QueryTracker Blog

Helping Authors Find Literary Agents

Wednesday, April 13, 2011

The Elusive Advanced Reader Copy (ARC)

ARC, Galley, ARE (Advanced Reader Edition). If you are an aspiring author, you've seen these terms all over the internet. They are the paperback copies of the book distributed for promotion prior to its final print run.

I'm going to go against my usual approach for my QT blog posts, and make this one a bit personal since every experience is different and I can only address my own.

As a debut writer, I dreamed of the day I'd get to hold my bound book for the first time. That day came, and it was amazing.

What had never crossed my mind is how little control authors have over some aspects of the industry. I'm not complaining, I'm just trying to demystify the system for aspiring writers. I don't have a book review blog and had never requested an ARC, so this has all been very educational. Sure, I'd asked my published friends about it, but every experience is different.

Here's what I've learned:
  1. ARCs are marketing tools, not freebies. Ideally, every one of them will generate multiple sales (in some cases hundreds of sales).
  2. Most authors receive very few ARCs (some authors get only one or two) as they are primarily intended for bookbuyers, reviewers, and librarians.
  3. ARCs are expensive. They usually cost much more to produce than the hardcopy book itself, due to the smaller print runs, which is why publishers don't distribute them willy-nilly.
How to get one:
  1. Check the author's website for ARC information. Often, as in my case, the ARC contact information is on the author website and blog.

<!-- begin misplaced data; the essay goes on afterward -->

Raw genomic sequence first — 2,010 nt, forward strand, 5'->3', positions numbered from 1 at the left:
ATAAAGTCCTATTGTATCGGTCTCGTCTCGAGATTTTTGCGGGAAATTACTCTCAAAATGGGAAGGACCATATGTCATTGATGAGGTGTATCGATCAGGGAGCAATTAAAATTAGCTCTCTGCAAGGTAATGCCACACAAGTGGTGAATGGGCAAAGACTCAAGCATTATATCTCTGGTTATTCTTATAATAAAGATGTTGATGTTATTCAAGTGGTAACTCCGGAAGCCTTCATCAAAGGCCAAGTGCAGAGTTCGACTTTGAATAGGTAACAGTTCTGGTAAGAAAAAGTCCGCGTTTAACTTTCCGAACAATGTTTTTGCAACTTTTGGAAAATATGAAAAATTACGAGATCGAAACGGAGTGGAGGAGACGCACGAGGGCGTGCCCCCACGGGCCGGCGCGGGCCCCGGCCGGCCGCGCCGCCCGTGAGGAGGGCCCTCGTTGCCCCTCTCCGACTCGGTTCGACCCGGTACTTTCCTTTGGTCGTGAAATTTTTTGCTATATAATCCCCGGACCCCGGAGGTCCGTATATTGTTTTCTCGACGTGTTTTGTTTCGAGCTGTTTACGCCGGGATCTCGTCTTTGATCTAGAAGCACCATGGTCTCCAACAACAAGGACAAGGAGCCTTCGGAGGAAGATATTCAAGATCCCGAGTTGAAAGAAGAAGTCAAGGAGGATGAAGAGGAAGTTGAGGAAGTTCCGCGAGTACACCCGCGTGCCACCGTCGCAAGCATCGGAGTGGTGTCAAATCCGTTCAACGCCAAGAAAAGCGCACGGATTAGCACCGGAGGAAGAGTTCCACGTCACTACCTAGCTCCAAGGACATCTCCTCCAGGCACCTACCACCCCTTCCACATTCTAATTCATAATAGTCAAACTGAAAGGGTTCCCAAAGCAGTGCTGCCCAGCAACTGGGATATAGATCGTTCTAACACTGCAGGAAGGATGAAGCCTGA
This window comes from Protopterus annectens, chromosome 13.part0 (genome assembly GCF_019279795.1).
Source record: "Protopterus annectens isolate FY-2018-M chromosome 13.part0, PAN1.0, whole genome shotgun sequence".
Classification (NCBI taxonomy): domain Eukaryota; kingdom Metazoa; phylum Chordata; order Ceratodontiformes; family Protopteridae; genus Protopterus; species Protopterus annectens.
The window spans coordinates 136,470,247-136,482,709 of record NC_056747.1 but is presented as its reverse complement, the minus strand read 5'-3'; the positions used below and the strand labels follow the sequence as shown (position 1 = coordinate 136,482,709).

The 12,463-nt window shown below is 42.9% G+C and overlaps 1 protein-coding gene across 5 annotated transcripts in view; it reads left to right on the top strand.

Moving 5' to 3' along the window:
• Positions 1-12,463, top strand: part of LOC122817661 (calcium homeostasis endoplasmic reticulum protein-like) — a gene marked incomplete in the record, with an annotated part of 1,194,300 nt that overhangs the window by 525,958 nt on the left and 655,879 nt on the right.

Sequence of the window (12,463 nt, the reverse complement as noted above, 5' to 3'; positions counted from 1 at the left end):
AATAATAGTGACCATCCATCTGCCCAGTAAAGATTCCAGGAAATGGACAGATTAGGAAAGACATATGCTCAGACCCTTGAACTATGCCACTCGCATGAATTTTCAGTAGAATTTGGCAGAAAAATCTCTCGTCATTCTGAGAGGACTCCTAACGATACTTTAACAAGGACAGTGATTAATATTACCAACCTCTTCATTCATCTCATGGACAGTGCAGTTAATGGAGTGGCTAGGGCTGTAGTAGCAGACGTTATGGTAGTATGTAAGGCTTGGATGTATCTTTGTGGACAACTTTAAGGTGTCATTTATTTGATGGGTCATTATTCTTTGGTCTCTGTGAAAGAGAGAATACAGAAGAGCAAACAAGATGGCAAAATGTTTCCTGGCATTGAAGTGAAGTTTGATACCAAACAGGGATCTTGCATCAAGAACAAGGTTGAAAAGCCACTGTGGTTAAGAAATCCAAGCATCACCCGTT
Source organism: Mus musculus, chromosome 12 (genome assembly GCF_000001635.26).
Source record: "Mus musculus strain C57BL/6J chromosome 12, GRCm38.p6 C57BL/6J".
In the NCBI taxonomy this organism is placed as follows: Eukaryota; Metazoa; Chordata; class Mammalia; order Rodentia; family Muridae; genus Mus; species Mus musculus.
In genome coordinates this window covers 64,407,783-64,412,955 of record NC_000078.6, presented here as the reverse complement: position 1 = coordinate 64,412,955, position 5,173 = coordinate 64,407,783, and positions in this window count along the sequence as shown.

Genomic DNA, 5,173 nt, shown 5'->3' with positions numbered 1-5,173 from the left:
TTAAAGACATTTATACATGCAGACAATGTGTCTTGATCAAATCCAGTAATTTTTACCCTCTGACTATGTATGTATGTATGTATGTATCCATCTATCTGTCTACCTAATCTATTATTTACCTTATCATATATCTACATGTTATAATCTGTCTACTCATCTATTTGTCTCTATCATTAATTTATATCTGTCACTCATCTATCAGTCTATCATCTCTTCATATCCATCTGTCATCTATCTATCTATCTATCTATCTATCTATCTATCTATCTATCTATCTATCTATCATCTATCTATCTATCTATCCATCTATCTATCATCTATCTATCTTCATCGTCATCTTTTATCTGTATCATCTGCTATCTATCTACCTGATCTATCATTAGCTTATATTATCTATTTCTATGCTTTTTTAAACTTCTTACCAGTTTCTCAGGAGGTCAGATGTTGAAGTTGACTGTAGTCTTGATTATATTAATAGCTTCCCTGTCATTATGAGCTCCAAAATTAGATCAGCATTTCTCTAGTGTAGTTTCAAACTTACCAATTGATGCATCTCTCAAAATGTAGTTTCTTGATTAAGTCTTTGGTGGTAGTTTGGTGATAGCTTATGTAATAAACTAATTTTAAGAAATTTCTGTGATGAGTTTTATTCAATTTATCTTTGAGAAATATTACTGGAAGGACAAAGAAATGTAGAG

2. Check the publisher's website for request information.
  3. Write an email requesting the ARC specifying your intended use of it. Include the link to your blog or site on which you intend to buzz or promote the book.* You don't have to be a huge reviewer to score one.
Alternate ways to get an ARC:
  1. Win one in a giveaway. Sometimes giveaways create enough buzz to make the surrender of the ARC worthwhile for the author or publisher.
  2. Get an e-galley. NetGalley is one of the sources for these. The reviewer will receive an electronic galley of the book that "disappears" on the release date.
  3. Go to a publishing industry conference. Lots of times, publishers will give away promotional materials including ARCs. ALA, BEA, and RWA are examples of conferences where ARCs can be obtained. Again, they are not just freebies; the hope is that the recipients will generate buzz about the book.*
Some dont's:
  1. Don't take it personally if you are not given an ARC. I'm sure I speak for most authors when I say that I wish I could give an ARC to every single person who has interest in it, but it just isn't a reality.
  2. Impatience is not a qualifier. "I simply cannot wait that long" is usually not enough if nothing is offered that warrants the expense on the part of the publisher.*
  3. "I can't afford to buy your book." This one, though I understand and sympathize, doesn't usually work. After release, most books will be in libraries and used book stores. Libraries are free.